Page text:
Due to randomisation at patient level, one can argue that contamination of effect could occur: GPs and care managers might transfer their knowledge of the intervention to the control group. The risk of dilution of effect however, is expected to be very small. The positive effect of the intervention can only be reached by implementing the whole package, including the care manager who plays the most significant role within the model, and patients receiving care as usual are not involved with a care manager. The antidepressant treatment algorithm will be carried out by the GPs and not the care manager, but under strict supervision of the consultant psychiatrist, so dilution of effect in the control group, when medication is concerned, is also expected to be small.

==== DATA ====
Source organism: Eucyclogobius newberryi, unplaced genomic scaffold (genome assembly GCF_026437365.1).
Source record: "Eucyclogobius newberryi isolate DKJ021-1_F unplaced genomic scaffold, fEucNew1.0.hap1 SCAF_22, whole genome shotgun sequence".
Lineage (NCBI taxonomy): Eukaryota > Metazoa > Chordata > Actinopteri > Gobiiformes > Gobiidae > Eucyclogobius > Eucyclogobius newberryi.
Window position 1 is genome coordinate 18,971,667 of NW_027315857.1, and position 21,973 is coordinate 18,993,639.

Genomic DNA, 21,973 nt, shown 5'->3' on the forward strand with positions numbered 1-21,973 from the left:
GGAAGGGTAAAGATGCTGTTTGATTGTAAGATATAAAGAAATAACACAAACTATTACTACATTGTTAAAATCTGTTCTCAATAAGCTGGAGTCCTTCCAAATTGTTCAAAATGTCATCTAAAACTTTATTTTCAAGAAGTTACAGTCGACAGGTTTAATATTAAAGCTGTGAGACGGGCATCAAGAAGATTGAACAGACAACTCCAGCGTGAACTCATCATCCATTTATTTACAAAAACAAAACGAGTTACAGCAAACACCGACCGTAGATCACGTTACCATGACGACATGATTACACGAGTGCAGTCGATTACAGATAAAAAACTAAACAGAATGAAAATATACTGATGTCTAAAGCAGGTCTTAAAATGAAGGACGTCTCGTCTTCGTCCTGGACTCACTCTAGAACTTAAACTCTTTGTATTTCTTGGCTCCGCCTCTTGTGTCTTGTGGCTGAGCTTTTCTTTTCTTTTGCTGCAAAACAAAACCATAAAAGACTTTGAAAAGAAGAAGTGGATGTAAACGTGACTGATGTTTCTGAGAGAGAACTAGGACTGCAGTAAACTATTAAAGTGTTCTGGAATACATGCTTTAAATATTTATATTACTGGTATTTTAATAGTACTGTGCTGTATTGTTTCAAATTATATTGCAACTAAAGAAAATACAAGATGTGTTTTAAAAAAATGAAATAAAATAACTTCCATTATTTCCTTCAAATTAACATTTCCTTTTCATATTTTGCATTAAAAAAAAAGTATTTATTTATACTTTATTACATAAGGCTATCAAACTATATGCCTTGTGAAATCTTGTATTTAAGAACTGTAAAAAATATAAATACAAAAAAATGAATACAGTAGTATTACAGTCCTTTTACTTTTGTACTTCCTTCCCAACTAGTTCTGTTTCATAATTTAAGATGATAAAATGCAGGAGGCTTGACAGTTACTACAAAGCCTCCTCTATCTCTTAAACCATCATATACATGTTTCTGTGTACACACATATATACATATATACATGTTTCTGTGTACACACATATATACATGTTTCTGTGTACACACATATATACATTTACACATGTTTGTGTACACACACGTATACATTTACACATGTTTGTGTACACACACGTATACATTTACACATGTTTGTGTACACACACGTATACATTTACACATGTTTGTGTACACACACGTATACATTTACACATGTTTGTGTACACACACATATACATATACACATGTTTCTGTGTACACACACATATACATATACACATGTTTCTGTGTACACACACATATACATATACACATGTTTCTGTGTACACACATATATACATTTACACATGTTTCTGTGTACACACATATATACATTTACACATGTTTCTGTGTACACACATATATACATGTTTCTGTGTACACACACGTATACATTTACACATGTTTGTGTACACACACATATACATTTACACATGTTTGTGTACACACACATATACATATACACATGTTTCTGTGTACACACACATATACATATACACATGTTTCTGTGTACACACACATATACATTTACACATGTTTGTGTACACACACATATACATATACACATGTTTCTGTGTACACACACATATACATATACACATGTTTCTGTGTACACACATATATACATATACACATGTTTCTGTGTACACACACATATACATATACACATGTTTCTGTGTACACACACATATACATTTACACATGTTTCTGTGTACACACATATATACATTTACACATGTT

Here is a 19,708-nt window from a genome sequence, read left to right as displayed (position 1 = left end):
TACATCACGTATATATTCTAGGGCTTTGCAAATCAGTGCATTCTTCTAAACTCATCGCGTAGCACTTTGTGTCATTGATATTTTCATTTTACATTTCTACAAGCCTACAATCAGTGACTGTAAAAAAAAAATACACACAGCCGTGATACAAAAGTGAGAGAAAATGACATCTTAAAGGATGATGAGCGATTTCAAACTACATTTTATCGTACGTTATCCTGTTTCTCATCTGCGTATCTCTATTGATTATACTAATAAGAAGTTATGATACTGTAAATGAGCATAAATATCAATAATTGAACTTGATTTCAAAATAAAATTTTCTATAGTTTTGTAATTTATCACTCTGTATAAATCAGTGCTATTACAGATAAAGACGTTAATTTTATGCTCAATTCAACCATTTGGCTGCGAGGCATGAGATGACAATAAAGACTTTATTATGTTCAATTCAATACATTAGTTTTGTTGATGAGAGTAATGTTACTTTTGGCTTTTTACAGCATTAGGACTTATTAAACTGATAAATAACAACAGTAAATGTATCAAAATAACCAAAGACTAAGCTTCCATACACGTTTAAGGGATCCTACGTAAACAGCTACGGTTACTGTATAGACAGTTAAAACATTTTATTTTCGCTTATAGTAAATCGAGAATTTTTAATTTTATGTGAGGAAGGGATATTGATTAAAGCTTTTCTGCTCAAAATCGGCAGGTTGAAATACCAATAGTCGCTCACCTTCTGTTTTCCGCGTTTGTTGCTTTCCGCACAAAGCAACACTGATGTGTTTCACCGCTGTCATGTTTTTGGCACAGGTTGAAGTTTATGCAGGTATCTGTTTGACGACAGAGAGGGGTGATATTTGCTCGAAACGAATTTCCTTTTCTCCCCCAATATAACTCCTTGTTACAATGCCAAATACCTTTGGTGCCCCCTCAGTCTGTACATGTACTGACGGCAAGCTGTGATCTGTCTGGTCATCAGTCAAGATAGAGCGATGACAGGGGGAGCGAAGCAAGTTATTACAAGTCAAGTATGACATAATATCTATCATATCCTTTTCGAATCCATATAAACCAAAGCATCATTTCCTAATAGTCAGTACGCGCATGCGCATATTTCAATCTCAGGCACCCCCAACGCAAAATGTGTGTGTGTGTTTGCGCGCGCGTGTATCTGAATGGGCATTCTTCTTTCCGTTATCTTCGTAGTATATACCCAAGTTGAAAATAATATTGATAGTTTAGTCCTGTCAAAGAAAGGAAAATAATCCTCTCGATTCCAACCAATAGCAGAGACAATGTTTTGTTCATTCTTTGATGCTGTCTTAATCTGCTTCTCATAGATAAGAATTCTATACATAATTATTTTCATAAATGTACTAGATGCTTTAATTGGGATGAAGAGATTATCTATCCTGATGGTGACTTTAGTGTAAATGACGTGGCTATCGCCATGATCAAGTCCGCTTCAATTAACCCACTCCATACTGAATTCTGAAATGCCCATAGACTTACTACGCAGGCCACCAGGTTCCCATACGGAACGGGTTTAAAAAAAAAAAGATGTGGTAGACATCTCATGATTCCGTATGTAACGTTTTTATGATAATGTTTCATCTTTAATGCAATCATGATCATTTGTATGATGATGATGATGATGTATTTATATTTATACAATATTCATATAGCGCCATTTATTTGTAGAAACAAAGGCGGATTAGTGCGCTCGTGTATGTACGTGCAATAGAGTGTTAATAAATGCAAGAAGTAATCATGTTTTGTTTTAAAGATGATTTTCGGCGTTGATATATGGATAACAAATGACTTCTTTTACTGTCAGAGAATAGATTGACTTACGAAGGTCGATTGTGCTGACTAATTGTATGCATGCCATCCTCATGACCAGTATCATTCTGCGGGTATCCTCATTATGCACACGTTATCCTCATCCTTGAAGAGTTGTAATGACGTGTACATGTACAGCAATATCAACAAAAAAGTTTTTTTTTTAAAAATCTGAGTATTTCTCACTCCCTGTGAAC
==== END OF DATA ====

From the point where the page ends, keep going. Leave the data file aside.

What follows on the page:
A characteristic of collaborative care is the fact that the offered treatments are all evidence-based; efficacy thus has previously been proved. Effectiveness trials and reviews have already shown mixed but positive results concerning the optional treatment modes: short-term psychotherapy and antidepressant medication if desired. Either no significant difference is found between the effectiveness of antidepressant medication and psychotherapy [90–92] or, a combination of antidepressant medication and some form of psychotherapy is most effective [91, 93]. A strong aspect of this design is the fact that we are offering both evidence-based treatment modes in a package.
Strengths and limitations taken into account, at the very least patients make a significant contribution to (the choice of) the treatment in this design. Aiming, above all else, to relieve patients of the burden of depressive disorder, this seems a particularly valuable contribution to the design.